As for the confidence.... well... let's just say that I was about as confident as I was nimble. But it didn't take me long to hit my stride, with only a few minor mishaps. And it was all worth it to be better acquainted with an absolutely incredible corner of the world. Here's why I think sea kayaking is among the best things to do in Saguenay (even if there were a few awkward wetsuit moments along the way).
Travel writer Emma Higgins spent a year traveling solo around Ireland and the UK... and didn't shy away from taking some walks on the wild side.
Travel writer Emma Higgins went on a journey through the UK and Ireland for the whole of 2015. Emma travelled around her native land from the Hebrides in Scotland to the far corners of Cornwall, the west coast of Ireland and eastern England. Her book, A Year in the UK & Ireland, which is out now, is a collection of twenty long-form stories about her voyage, with beautiful accompanying photography aimed to inspire you to see the British Isles from a new perspective.
We sat down with Emma to talk about her incredible adventure!
Have you explored your Long Point Provincial Park camping options. You'll love our review of this beautiful park, and our favourite campground, Turtle Dunes.
When I was recently asked what one of my favorite places in Southern Ontario was, Long Point Provincial Park immediately came to mind. As one of Ontario's oldest provincial parks, and the only one to be located in a designated World Biosphere Preserve, Long Point Provincial Park is long indeed on bragging rights. And Long Point Provincial Park camping is the perfect way to experience summer - it's an escape filled with sun, sand, swimming, and more.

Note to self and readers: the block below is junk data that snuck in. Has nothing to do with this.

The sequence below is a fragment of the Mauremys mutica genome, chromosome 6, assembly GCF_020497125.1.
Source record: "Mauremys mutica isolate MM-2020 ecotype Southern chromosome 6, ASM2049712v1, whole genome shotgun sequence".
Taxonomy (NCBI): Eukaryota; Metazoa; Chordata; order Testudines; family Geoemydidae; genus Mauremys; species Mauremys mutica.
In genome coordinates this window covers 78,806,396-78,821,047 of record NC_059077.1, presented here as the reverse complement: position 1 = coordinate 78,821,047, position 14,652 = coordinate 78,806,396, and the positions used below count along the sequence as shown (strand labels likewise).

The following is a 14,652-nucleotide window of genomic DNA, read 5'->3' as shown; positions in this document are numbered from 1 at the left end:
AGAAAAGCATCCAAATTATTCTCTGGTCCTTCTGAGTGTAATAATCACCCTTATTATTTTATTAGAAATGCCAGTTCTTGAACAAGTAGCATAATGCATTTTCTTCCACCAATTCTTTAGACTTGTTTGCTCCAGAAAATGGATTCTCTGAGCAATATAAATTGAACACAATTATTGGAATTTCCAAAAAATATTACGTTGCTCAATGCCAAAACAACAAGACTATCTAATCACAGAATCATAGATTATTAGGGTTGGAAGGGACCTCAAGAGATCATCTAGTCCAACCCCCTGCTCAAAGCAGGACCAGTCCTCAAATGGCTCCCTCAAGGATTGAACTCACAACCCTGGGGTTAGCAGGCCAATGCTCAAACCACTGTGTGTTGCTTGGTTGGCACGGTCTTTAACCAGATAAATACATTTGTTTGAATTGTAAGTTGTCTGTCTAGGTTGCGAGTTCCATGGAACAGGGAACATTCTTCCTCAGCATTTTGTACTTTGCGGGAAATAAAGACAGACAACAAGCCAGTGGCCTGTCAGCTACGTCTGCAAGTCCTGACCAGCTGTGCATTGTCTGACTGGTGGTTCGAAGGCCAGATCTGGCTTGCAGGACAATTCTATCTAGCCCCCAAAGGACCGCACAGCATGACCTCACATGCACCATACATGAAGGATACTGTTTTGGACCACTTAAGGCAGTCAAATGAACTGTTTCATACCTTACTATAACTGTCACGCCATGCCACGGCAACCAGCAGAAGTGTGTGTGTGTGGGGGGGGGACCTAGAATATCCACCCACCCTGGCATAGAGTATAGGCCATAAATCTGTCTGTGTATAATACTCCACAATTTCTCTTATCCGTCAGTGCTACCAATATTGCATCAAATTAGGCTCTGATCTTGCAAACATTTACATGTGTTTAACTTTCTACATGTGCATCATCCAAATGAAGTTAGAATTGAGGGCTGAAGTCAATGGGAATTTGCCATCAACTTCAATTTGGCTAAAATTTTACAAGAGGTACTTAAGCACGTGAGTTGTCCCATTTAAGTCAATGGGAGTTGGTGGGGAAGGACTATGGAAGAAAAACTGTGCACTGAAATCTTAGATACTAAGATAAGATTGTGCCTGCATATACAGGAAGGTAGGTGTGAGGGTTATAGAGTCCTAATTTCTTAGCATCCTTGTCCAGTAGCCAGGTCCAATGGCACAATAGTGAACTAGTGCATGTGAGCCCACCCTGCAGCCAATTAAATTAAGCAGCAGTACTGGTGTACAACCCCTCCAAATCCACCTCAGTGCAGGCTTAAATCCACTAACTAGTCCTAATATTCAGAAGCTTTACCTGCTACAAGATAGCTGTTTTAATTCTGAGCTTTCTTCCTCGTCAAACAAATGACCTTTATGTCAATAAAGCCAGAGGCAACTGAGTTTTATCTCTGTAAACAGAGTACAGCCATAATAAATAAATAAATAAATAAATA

Every summer we join friends for our "big" annual camping trip, lasting anywhere from several days to nearly a week, and Long Point is a favourite spot among all of our preferred destinations. It checks all our usual camping boxes (clean sites, clean washrooms, a nice blend of lively but not TOO lively atmosphere) and yet it offers so much more than that.
Here are our five favourite things about Long Point Provincial Park.
Camping in the rain is not for the faint of heart but that didn't stop us!
Check out the crazy downpour of rain! We filmed this from our tent at Sandbanks Provincial Park, one of several wet and windy camping experiences we had this summer. And yet we keep coming back for more! So why, exactly, would anyone chose to go camping in the rain?
Well, I don't know if anyone actually WOULD chose to go camping in the rain but sometimes it's unavoidable. Often camping reservations are made months in advance and most of us don't have much flexibility when it comes to summer vacation plans. So come rain or sleet or shine, camping it is!
Have you ever read Garth Stein's book "The Art of Racing In The Rain"? It's a terrific read for anyone who loves travel and dogs and it always reminds me that there's a bit of an art to doing just about anything in the rain - even camping! Here are some important lessons I learned about doing it with good grace at Pittock Conservation Area near Woodstock, Ontario.
PEI's Cabot Beach Camping Is A Summer Dream Come True!